If you’ve been around people waxing philosophical on video games long enough, you may have heard that there’s two elements of a game’s difficulty, challenge (the demands on the players skills in reactions to situations) and punishment (costing the player something in reaction to failure). Usual consensus is that challenge is good, and punishment is bad. The Souls series, starting with Demon’s Souls here, does some interesting things with punishment, however. You have your souls, the combination experience points/money of the game world. If you die, you drop them, and you have to make it at least as far as where you died in your next run to retrieve them. If you die without getting them back, they’re gone forever. Usually when games look at punishment, the punishment is some variety of wasting your time. And that’s the case here, too. You lose your souls, and you have to spend time grinding them back up again for your next level up or whatever you were going to do. Here though, I think it actually adds something to the game. Moreso than in later souls games, even. The challenges before you are almost always consistent each run, so if you’ve made it so far, you have the ability to do so again. And it does change the way you play. It encourages that defensive playstyle, and makes your deaths feel like they have more meaning than they would otherwise. There’s real consequence attached to your failure, but you still have the ability to mitigate it, and I feel that leads to a more attentive and careful play then you’d find in many other games.
The other punishments the game doles out don’t really fare so well, however. Most of your items are consumable, whereas all your enemies repopulate if you fall. You’ll hear a lot of people complain about having difficulty with healing items, but that was never an issue for me. I got enough naturally that I ended the game with 99 of the full heal items and several dozen of the even more powerful healers. This game gets way more heat for this than Bloodborne, whereas I found Bloodborne way more frustrating in that regard. Other items, though, you couldn’t really build a strategy around, because if you were using them, only to fall to a strong boss later on, you basically consumed them for nothing. Having your max HP reduced by half when you died in human form seemed ridiculous, and stung a lot, until you got far enough into the game to realize that it’s actually balanced towards that half HP number, and being in human form was actually a bonus rather than soul form being a debuff. Then there’s the world tendency system, but that’s so esoteric that you’re better off not paying attention to it, especially now that the multiplayer servers are down.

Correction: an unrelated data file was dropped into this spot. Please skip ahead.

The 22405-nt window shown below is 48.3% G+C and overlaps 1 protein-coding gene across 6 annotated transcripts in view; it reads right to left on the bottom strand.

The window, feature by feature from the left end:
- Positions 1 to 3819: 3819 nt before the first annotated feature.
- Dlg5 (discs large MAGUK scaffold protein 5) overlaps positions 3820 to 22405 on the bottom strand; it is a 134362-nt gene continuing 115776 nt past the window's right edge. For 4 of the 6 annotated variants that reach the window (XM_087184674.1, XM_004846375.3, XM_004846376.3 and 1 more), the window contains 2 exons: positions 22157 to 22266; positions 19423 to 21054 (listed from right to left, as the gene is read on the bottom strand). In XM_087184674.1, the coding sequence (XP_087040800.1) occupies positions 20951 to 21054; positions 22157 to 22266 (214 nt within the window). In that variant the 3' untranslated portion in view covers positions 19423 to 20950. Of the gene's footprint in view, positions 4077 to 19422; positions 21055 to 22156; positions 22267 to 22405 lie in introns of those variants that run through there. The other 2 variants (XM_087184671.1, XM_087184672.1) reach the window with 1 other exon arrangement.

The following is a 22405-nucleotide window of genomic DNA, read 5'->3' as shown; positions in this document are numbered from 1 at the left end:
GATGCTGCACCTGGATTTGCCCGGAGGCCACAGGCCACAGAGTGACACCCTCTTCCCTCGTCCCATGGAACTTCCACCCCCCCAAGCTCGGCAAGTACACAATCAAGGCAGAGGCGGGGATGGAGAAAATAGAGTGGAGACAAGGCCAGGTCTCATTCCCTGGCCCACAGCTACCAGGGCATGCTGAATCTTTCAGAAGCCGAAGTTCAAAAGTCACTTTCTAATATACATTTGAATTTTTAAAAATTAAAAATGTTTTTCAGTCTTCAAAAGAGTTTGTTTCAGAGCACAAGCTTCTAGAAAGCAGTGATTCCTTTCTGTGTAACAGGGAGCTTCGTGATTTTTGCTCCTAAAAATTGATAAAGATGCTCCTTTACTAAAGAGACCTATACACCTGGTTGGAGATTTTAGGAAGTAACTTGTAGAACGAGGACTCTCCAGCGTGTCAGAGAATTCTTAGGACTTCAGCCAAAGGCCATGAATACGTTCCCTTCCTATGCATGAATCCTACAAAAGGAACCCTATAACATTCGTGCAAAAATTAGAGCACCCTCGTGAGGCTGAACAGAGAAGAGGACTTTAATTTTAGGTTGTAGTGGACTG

The worst punishment, though, was the checkpoint system. And I feel this has always been a weakness of the Souls series, that once you die, it takes a long time to get yourself back to where you were. Again, punishment by wasting time. And that burned me worse than anything else. I think Demon’s Souls is the worst game in the Souls series for it, too. Starting with Dark Souls, and the more continuous world they built there, maps would constantly loop back towards checkpoints, and unlockable shortcuts were common, so although bonfires weren’t exactly interspersed between levels, once you got far enough, you could in effect start from partway through the area rather than having to go from the beginning every time. Not so in Demon’s Souls. Shortcuts are present but very rare. Every time you die, you are going all the way back to the beginning of the level, set to fight through all the random enemies you could almost do in your sleep for no other reason than just wasting your time as punishment. This was always my least favorite part of the Souls series, and even though they hang on to it so much, even though its a really common feature in their mimickers, even though it’s become emblematic of their style, I feel the Souls games are strong in spite of this rather than because of it.